Iron-Sulfur Subunit—Sequence analysis of the 25- and 21-kDa band proteins revealed that they contain the plant ferredoxin domain (IpN) and bacterial ferredoxin domain (IpC) of canonical SDH2 (Ip) in the N- and C-terminal half, respectively (Fig. 4). Sequence identities of IpN and IpC are 37 and 43%, respectively, to those of human SDH2 (Table 2), and the IpN and IpC domains contain all amino acid residues responsible for binding of iron-sulfur clusters and ubiquinone (12, 13, 30) (Fig. 4). Such a heterodimeric Ip subunit can be found in T. brucei (31), T. cruzi, L. major, L. infantum, and L. brasiliensis (Tables 2), which belong to the order Trypanosomatida. Thus we named these subunits as SDH2N and SDH2C, respectively.

Alignment of heterodimeric SDH2 sequences. Amino acid residues proposed for binding of the iron-sulfur clusters are shown in red and those for the quinone binding in blue. Residue numbers refer to the E. coli SDH2 (SdhB) sequence. GenBank™ ...

Splitting of mitochondrial membrane proteins has been reported for cytochrome c oxidase CoxII in Apicomplexa and Chlorophyceae (32, 33), and ATP synthase α subunit in Leishmania tarentolae and T. brucei (34, 35). The former occurs at the gene level and the latter by post-translational cleavage. Sequence analysis indicates that heterodimeric SDH2 and CoxII have emerged from gene duplication followed by degeneration of the N- or C-terminal half of the duplication products. Conserved domains in degenerated duplicons, which have arisen from mitochondrion-to-nucleus transfer of the duplicated genes (32, 33, 36), must retain the potential for protein-protein interactions and constitute a heterodimeric functional subunit by trans-complementation.

Membrane Anchor Subunits—Membrane anchor subunits in protist enzymes are highly divergent from bacterial and mammalian counterparts and difficult to find with conventional BLAST programs. We identified candidates for T. cruzi SDH3 and SDH4 by the presence of the quinone/heme-binding motifs “RPX16SX2HR (SDH3 helix I)” and “HX10DY (SDH4 helix V),” respectively, present in membrane anchor subunits. In Complex II, Trp164 in SDH2 (Fig. 4) and Tyr83 in the SDH4 HX10DY motif (Fig. 5B) (E. coli numbering) could hydrogen bond to the O-1 atom of ubiquinone and contribute to the binding affinity (12, 37). Arg31 in the SDH3 SX2HR motif (Fig. 5A) and Asp82 in the SDH4 HX10DY motif are in close proximity to ubiquinone and could interact with Tyr83 (37). Ser27 in the SDH3 SX2HR motif has been shown to be essential for quinone binding (38) and is a candidate for hydrogen bonding to the O-4 atom of ubiquinone (30). The first arginine (Arg9 in E. coli SDH3) in the RPX16SX3R motif is in the vicinity of Glu186 in SDH1 and Asp106 in SDH2 and may play a structural role by making a hydrogen bond network.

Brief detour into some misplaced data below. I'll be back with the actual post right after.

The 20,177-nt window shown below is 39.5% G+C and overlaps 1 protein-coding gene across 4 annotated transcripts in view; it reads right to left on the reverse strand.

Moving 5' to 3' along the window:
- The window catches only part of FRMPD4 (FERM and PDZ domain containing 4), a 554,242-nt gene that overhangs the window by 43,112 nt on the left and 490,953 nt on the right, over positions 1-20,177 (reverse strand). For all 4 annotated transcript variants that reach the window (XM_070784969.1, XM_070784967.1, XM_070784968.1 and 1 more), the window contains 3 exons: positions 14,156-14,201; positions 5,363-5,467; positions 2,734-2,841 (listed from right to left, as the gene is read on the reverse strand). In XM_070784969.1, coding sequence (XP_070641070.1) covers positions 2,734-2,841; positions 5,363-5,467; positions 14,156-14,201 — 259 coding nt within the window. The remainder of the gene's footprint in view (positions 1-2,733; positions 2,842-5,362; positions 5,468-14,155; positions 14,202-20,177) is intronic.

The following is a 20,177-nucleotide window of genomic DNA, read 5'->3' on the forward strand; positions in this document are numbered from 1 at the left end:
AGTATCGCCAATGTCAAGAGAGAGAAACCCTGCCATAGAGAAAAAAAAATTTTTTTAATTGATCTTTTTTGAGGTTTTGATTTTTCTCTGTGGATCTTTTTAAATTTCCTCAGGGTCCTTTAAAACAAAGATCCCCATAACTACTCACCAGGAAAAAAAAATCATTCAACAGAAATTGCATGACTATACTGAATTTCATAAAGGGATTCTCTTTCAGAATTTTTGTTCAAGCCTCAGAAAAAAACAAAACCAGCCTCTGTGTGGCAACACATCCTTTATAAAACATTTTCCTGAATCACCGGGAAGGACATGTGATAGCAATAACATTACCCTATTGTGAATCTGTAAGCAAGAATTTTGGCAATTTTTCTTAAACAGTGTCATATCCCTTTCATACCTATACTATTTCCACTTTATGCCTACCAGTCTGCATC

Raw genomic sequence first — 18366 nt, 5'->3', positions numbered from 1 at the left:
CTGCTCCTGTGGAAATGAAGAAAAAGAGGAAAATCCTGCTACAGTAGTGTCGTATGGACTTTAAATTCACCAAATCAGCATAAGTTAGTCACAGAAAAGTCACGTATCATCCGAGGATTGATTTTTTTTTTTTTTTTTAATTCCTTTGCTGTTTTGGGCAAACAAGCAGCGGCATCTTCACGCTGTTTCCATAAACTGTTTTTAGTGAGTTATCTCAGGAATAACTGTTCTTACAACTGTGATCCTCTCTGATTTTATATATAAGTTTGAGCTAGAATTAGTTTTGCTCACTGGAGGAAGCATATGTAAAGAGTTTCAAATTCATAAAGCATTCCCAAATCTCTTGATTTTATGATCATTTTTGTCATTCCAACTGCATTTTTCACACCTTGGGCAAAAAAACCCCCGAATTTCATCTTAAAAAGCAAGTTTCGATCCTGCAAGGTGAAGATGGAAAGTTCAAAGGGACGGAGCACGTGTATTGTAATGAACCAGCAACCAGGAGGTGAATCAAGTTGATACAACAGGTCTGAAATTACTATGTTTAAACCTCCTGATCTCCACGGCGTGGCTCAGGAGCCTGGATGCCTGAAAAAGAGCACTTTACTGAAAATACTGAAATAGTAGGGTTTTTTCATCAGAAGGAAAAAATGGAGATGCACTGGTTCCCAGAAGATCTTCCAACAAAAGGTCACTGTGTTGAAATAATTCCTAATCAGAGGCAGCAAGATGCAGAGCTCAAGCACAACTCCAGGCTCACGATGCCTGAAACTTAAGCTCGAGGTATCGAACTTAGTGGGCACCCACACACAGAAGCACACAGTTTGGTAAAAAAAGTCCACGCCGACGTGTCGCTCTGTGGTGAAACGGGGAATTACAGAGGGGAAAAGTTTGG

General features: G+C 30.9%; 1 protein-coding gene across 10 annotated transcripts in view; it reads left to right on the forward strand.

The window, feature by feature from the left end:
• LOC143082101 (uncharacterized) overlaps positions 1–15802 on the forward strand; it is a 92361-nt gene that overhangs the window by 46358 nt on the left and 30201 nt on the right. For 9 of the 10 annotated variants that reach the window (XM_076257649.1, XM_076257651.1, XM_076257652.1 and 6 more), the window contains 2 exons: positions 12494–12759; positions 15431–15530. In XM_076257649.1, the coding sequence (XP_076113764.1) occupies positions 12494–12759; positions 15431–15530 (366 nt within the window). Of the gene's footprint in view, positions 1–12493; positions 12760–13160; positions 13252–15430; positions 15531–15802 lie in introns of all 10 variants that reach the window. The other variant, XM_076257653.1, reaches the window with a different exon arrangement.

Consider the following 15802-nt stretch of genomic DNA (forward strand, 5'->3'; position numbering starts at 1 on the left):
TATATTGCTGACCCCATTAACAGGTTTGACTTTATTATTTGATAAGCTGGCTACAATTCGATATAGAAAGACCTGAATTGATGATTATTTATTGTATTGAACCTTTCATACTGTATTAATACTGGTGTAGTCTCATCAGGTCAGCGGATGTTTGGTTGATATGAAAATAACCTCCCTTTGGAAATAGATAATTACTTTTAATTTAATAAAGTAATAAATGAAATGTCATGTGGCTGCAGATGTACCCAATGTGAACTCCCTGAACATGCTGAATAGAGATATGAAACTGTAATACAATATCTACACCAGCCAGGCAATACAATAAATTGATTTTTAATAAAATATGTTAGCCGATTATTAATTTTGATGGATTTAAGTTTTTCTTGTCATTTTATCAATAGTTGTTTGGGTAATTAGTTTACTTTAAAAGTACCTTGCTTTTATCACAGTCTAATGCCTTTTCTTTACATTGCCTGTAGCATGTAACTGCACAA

Alignments of SDH3 (A) and SDH4 (B) sequences. Amino acid residues proposed for binding of protoheme IX are shown in red and those for the quinone binding in blue. Other conserved residues are indicated by green. Transmembrane helices found in E. ...

In T. cruzi, SDH3 has the “RPX11SX2HR motif in front of the predicted transmembrane helix I and lacks transmembrane helices II and III. However, sequence alignment suggests the presence of the alternative motif “TX2SR/(T)” in the Trypanosomatida (Fig. 5A). In mitochondrial Complex II, protoheme IX is ligated by two His residues in the second transmembrane helix of SDH3 (“HX10D” motif) and SDH4 (“HX10DY” motif). A heme ligand in helix II (His84 in E. coli SDH3) may be substituted by a nearby histidine in the quinone-binding motif “SX2HR” (39). In contrast, SDH4 lacks helix IV and appears to interact with heme and ubiquinone with the HX10DY motif. As in rice SDH4 (GenBank™ accession number NP_001045324), the heme ligand His is substituted by Gln in T. brucei SDH4. The presence of a bound heme or an alternative ligand in T. brucei SDH4 needs to be tested in future studies. It is also possible that trypanosomatid-specific subunits could be assembled as a jigsaw puzzle-like membrane anchor.

Spectroscopic Properties of T. cruzi Complex II—Pyridine ferrohemochrome analysis showed that T. cruzi Complex II binds a stoichiometric amount of protoheme IX (0.85 heme/monomer of enzyme) indicating that monomer enzyme complex contains one heme. At room temperature, the air-oxidized and fully reduced forms of the purified enzyme showed peaks at 413 and 426, 527, and 561 nm, respectively (Fig. 6). Peak positions are similar to those reported for Complex II from E. coli (40), adult A. suum (41), and bovine (42, 43), where heme is ligated via histidine in the second helices of SDH3 and SDH4. Although heme has an important role in the assembly of Complex II, it is not essential for the reduction of ubiquinones (43, 44).

Visible absorption spectra of T. cruzi Complex II. Purified Complex II was desalted by ultrafiltration and diluted with 0.1 m sodium phosphate, pH 7.2, containing 0.1% SML at a final concentration of 0.06 mg/ml. Absorption spectra of the air-oxidized ...